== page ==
Washington, June 21 : Case Western University researchers say that they have invented a biopolymer that can be transformed from rigid to flexible, and vice versa.
The researchers say that their new material mimics the structure of sea cucumber, which can change their skin from soft and flexible to hard and rigid.
Sea cucumbers are known to have skin composed of very fine cellulose fibres. When they are attacked, surrounding cells secrete molecules that cause such "whiskers" to bind together, and form a kind of protective armour.
However, when they are relaxed, other cells release plasticizing proteins to loosen the fibres, and thereby allow the creatures to flow easily through crevices.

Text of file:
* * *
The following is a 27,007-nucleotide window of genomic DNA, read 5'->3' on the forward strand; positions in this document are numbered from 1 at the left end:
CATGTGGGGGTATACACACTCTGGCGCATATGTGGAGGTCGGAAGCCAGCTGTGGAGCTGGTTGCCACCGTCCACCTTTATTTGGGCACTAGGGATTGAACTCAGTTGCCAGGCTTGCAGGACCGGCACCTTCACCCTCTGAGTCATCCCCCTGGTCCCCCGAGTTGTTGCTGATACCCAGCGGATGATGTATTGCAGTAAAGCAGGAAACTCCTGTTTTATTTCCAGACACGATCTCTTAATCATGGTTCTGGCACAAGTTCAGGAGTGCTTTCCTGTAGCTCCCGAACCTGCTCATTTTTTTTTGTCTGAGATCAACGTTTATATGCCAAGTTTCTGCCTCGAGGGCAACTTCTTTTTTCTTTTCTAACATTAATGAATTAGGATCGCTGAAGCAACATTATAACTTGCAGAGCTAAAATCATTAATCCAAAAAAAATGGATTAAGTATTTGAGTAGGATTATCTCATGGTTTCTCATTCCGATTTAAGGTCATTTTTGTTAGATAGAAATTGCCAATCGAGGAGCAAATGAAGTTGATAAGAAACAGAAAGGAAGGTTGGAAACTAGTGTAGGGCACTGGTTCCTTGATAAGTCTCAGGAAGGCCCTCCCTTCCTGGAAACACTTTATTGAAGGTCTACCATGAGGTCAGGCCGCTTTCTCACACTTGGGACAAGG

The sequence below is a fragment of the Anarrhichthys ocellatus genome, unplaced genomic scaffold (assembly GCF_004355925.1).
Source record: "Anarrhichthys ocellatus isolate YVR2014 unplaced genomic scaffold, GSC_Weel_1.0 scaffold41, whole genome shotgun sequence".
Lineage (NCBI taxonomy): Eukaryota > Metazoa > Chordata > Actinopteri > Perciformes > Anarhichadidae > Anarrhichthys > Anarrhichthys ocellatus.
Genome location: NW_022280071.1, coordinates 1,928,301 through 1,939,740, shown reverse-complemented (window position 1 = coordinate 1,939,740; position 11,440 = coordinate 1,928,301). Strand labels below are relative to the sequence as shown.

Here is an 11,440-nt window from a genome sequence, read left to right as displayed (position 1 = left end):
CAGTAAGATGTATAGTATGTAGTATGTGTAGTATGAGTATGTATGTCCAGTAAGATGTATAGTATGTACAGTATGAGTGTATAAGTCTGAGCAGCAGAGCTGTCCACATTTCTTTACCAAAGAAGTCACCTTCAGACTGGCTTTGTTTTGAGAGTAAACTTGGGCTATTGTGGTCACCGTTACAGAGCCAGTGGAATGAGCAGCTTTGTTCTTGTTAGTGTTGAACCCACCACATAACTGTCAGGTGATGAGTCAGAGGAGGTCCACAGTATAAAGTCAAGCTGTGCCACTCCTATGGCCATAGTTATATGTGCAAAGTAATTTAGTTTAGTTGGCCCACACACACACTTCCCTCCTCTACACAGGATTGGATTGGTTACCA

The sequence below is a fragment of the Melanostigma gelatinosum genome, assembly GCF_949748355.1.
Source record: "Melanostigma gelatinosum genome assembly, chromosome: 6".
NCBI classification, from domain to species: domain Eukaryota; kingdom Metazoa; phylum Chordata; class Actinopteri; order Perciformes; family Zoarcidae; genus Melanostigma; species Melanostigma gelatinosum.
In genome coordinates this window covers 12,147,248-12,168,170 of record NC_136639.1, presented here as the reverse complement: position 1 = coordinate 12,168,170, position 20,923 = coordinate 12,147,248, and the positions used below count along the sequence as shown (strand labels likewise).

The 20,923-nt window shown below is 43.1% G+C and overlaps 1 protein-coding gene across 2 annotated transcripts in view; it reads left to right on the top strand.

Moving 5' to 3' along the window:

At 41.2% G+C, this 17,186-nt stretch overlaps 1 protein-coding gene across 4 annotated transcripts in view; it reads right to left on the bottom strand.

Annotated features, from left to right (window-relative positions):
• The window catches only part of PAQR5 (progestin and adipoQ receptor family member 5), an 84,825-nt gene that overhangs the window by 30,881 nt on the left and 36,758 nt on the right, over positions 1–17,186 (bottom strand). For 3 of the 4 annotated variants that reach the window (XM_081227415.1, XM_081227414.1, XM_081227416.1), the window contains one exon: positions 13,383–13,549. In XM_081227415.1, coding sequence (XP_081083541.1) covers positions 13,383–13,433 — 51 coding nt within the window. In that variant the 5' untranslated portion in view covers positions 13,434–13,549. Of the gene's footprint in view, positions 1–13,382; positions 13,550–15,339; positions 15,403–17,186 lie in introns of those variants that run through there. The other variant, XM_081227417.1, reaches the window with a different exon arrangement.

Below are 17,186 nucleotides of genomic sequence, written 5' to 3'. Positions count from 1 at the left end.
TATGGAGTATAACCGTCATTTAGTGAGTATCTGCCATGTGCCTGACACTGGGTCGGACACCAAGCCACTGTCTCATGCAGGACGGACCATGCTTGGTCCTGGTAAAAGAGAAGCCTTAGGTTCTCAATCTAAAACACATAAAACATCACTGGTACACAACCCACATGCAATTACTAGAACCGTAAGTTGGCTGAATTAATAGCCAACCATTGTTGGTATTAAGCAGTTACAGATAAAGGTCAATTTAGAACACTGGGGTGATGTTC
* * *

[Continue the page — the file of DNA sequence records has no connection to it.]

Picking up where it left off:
For creating the new material, the researchers isolated the cellulose fibres from the surface of creatures that were very similar to sea cucumbers.
Combining the fibres with a rubbery polymer mixture, the researchers formed a kind of mesh through the body of the material, reinforcing the softer polymer.
The researchers say that the fibres hold it together, creating an inflexible material.
"It's like a three-dimensional web in which these nanofibers overlap at certain points, and wherever they overlap, they stick to each other," Live Science quoted them as saying.
According to them, such a material may be used in biomedical applications, such as implantable electrodes that can record brain activity over long periods of time, without the scarring produced by conventional metal electrodes.